The bad luck has continued with Greg Scruggs tearing his ACL, which will most likely cost him the entire 2013 season.  Scruggs was a rookie last year who didn’t play a whole lot, and he only ended up with 2 sacks on the season, so it’s hard to consider that a huge loss for this team.  Nevertheless, he represents part of that all-important depth I was talking about earlier.  Injuries are inevitable, they happen to all teams.  How your backups are able to step up will dictate how well your team will play in any given season.  Greg Scruggs might not have been a starter, he might not have made much of an impact even if he was at full strength this year.  But, he’s a second year player who the team obviously likes.  You would think they like him because they see the potential for him to get better.  We won’t know how much better he can be for at least another year.  That, in itself, is a huge disappointment.

I should point out that while injuries are a part of the game and every team suffers from them, not every team is DECIMATED by them.  The Seahawks were very fortunate in that area in 2012.  It’s one of the reasons why they were able to win so many games and come together as a team.  Sustaining that kind of low injury rate isn’t something you can count on going forward.  Obviously, just because the Seahawks were relatively healthy last year, that doesn’t mean they’re destined to see half the team in the infirmary THIS year.  These things are completely arbitrary and luck-based, which is why it’s not crazy to live in fear of this plague hitting our team, especially when we’re projected to go so far this year.

One thing you seemingly CAN control is whether or not you are suspended for performance enhancing drugs.  Adderall.  Again.

I want to support these guys.  I don’t like being someone who immediately comes down on someone for making a mistake.  But, I mean, COME ON BRUCE IRVIN!  You are KILLING ME!  You know the fucking rules!  You made a choice to put something into your body that’s against those fucking rules.  It’s hard to see this as a “mistake” when you knowingly did the wrong thing.

And it’s not like you couldn’t see something like this coming!  We JUST had one player suspended (Browner) and another player facing that same suspension before he was acquitted on what many believe is a technicality (Sherman).  This should have been FRESH in your mind, and I’m sure it was.  And yet, you did it anyway.  You don’t want people to lecture you like some old fogey?  Then don’t be a fucking retard and start doing the right thing only AFTER you’ve been caught!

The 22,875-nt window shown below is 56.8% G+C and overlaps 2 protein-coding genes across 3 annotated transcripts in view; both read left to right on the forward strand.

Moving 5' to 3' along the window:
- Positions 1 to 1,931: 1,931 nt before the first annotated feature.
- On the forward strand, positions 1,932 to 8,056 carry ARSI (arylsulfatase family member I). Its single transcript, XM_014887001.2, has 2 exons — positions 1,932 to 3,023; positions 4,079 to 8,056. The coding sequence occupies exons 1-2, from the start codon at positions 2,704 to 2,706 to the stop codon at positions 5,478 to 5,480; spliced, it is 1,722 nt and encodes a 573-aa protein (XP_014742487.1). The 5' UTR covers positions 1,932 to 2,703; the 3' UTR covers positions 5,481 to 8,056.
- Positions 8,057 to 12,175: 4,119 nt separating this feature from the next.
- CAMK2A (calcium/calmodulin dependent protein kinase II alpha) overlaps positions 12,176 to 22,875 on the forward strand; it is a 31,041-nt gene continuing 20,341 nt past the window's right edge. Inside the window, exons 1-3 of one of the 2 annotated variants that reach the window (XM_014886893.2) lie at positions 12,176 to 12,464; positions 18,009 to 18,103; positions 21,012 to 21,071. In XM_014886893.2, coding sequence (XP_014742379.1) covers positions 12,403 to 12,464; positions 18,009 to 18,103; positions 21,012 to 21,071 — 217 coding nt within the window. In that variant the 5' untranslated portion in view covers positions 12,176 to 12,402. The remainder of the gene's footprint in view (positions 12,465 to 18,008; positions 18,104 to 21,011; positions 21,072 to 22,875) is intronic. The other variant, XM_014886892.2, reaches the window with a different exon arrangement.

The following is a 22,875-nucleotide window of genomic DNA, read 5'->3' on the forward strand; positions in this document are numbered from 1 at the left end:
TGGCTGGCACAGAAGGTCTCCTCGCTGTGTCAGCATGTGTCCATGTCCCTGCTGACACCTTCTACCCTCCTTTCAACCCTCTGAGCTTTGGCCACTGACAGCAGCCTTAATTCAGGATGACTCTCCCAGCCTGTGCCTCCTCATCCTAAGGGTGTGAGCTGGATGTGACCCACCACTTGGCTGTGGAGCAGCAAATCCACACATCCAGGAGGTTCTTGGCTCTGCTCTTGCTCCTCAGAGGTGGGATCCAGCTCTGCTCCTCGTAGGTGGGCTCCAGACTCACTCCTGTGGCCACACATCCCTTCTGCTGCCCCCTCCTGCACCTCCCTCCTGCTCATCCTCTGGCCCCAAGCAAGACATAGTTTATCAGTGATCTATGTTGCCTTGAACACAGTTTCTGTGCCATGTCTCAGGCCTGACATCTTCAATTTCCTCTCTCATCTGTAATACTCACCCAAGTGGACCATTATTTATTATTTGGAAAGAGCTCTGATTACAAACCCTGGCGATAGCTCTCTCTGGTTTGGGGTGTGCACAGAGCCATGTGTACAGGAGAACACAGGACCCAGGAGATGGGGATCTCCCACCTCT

Now, obviously, I don’t think we can place 100% of the blame on Bruce Irvin.  At this point, it should be clear to everyone that it isn’t JUST the people who are getting caught who are abusing Adderall.  This shit is being abused league-wide by a very high percentage of football players.  Apparently, they have some quick-acting Adderall that runs through your system in just a few hours.  And, I would have to assume, there are some quality masking agents preventing even MORE people from getting caught on a regular basis.  That having been said, it’s still no excuse.  This season is too important, and to fuck up this bad is inexcusable.

So far, it’s only three people.  I would hardly call that an epidemic.  One is lost for the season, one is lost for the first four games, and one is likely to be lost for at least six games, and COULD be lost for almost all of the season (yeah, Clemons will recover and be on the field again, but for how long?  I can’t even begin to count the number of people who have rushed back after an ACL injury only to be lost again quickly after their return).  What makes this worse is that all three play the same position:  defensive end.  You never want to see injuries, but you REALLY never want to see injuries mount up among the same position group.  That’s a good way to relinquish all the depth you’ve worked so hard to accumulate.

Finally, I need to point out that the first four games of the season are PRETTY important.  Two of them are against teams in the NFC, with one of those teams being the San Francisco 49ers.  There’s also a road game in Houston that might not be a Must Win or anything, but it’s going to be pretty fucking difficult to sneak out of there with a W if we’re nursing a bunch of wounded players.

I have a bad feeling.  It starts out with a couple guys missing a fraction of the season (and the complete loss of a rotation lineman), but it could easily spiral out of control with more important players being lost.  I won’t go into any names right now, but you know the players I’m talking about.

While we proceed to evaluate this team as the offseason progresses, I would remind everyone to keep an eye out on the luck factor that can and probably will bite us in the ass and prevent us from winning what we so desperately need to win.  We’ve seen disappointment before as Seattle fans, but we’ve yet to see the kind of disappointment where one of our elite, frontrunning teams slowly but surely gets eaten alive by that bitch known as the Injury Bug.